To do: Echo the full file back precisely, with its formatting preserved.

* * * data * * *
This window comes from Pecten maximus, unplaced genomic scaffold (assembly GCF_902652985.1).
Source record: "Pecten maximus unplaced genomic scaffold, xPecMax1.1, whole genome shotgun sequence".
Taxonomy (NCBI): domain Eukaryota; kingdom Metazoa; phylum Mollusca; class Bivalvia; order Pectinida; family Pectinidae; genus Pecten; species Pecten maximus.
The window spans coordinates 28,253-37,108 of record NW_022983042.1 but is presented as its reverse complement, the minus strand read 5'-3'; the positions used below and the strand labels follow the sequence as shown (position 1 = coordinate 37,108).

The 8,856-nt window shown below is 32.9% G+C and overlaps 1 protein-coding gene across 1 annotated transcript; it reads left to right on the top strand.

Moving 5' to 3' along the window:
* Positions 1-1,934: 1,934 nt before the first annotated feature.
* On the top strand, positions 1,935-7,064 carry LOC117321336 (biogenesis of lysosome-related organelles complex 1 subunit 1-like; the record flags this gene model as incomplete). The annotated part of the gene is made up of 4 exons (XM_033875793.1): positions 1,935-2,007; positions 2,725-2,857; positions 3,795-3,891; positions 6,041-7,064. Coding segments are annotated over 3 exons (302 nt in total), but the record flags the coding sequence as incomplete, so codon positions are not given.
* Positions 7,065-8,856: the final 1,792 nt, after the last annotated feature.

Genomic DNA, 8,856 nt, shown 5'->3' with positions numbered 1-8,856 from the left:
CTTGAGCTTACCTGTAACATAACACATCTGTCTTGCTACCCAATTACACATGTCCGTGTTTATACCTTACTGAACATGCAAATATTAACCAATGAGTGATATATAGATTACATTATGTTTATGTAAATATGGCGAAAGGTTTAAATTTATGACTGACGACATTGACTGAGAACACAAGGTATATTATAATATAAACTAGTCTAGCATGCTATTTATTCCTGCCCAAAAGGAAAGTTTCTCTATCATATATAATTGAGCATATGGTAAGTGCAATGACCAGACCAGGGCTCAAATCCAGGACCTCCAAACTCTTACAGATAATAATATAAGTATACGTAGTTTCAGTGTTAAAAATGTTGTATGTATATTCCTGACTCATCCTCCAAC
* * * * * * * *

This window comes from Pecten maximus, unplaced genomic scaffold (assembly GCF_902652985.1).
Source record: "Pecten maximus unplaced genomic scaffold, xPecMax1.1, whole genome shotgun sequence".
Taxonomy (NCBI): domain Eukaryota; kingdom Metazoa; phylum Mollusca; class Bivalvia; order Pectinida; family Pectinidae; genus Pecten; species Pecten maximus.
The window spans coordinates 28,253-37,108 of record NW_022983042.1 but is presented as its reverse complement, the minus strand read 5'-3'; the positions used below and the strand labels follow the sequence as shown (position 1 = coordinate 37,108).

The 8,856-nt window shown below is 32.9% G+C and overlaps 1 protein-coding gene across 1 annotated transcript; it reads left to right on the top strand.

Moving 5' to 3' along the window:
* Positions 1-1,934: 1,934 nt before the first annotated feature.
* On the top strand, positions 1,935-7,064 carry LOC117321336 (biogenesis of lysosome-related organelles complex 1 subunit 1-like; the record flags this gene model as incomplete). The annotated part of the gene is made up of 4 exons (XM_033875793.1): positions 1,935-2,007; positions 2,725-2,857; positions 3,795-3,891; positions 6,041-7,064. Coding segments are annotated over 3 exons (302 nt in total), but the record flags the coding sequence as incomplete, so codon positions are not given.
* Positions 7,065-8,856: the final 1,792 nt, after the last annotated feature.

Genomic DNA, 8,856 nt, shown 5'->3' with positions numbered 1-8,856 from the left:
CTTGAGCTTACCTGTAACATAACACATCTGTCTTGCTACCCAATTACACATGTCCGTGTTTATACCTTACTGAACATGCAAATATTAACCAATGAGTGATATATAGATTACATTATGTTTATGTAAATATGGCGAAAGGTTTAAATTTATGACTGACGACATTGACTGAGAACACAAGGTATATTATAATATAAACTAGTCTAGCATGCTATTTATTCCTGCCCAAAAGGAAAGTTTCTCTATCATATATAATTGAGCATATGGTAAGTGCAATGACCAGACCAGGGCTCAAATCCAGGACCTCCAAACTCTTACAGATAATAATATAAGTATACGTAGTTTCAGTGTTAAAAATGTTGTATGTATATTCCTGACTCATCCTCCAAC